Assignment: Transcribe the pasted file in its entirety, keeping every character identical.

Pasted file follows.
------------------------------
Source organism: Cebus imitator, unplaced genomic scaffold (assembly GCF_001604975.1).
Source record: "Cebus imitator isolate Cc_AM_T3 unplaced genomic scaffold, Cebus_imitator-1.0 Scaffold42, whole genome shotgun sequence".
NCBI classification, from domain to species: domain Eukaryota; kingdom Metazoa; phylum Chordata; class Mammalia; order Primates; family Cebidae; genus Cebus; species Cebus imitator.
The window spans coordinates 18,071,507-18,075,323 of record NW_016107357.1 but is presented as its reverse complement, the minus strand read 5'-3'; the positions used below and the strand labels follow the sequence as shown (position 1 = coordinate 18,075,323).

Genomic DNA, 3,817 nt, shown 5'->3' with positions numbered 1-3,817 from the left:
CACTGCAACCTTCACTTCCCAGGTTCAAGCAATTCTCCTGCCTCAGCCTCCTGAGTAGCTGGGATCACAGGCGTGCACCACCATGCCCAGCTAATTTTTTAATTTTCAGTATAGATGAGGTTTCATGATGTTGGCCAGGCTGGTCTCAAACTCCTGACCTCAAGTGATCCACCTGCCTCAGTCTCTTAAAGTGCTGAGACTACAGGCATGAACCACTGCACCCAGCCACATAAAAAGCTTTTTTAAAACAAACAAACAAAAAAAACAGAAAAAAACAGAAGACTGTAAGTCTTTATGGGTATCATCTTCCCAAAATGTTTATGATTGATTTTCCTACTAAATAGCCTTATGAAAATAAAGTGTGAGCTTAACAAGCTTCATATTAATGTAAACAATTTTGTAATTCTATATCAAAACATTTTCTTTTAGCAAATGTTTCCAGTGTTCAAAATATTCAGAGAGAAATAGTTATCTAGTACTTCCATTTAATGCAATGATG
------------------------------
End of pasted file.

Source organism: Cebus imitator, unplaced genomic scaffold (assembly GCF_001604975.1).
Source record: "Cebus imitator isolate Cc_AM_T3 unplaced genomic scaffold, Cebus_imitator-1.0 Scaffold42, whole genome shotgun sequence".
NCBI classification, from domain to species: domain Eukaryota; kingdom Metazoa; phylum Chordata; class Mammalia; order Primates; family Cebidae; genus Cebus; species Cebus imitator.
The window spans coordinates 18,071,507-18,075,323 of record NW_016107357.1 but is presented as its reverse complement, the minus strand read 5'-3'; the positions used below and the strand labels follow the sequence as shown (position 1 = coordinate 18,075,323).

Genomic DNA, 3,817 nt, shown 5'->3' with positions numbered 1-3,817 from the left:
CACTGCAACCTTCACTTCCCAGGTTCAAGCAATTCTCCTGCCTCAGCCTCCTGAGTAGCTGGGATCACAGGCGTGCACCACCATGCCCAGCTAATTTTTTAATTTTCAGTATAGATGAGGTTTCATGATGTTGGCCAGGCTGGTCTCAAACTCCTGACCTCAAGTGATCCACCTGCCTCAGTCTCTTAAAGTGCTGAGACTACAGGCATGAACCACTGCACCCAGCCACATAAAAAGCTTTTTTAAAACAAACAAACAAAAAAAACAGAAAAAAACAGAAGACTGTAAGTCTTTATGGGTATCATCTTCCCAAAATGTTTATGATTGATTTTCCTACTAAATAGCCTTATGAAAATAAAGTGTGAGCTTAACAAGCTTCATATTAATGTAAACAATTTTGTAATTCTATATCAAAACATTTTCTTTTAGCAAATGTTTCCAGTGTTCAAAATATTCAGAGAGAAATAGTTATCTAGTACTTCCATTTAATGCAATGATG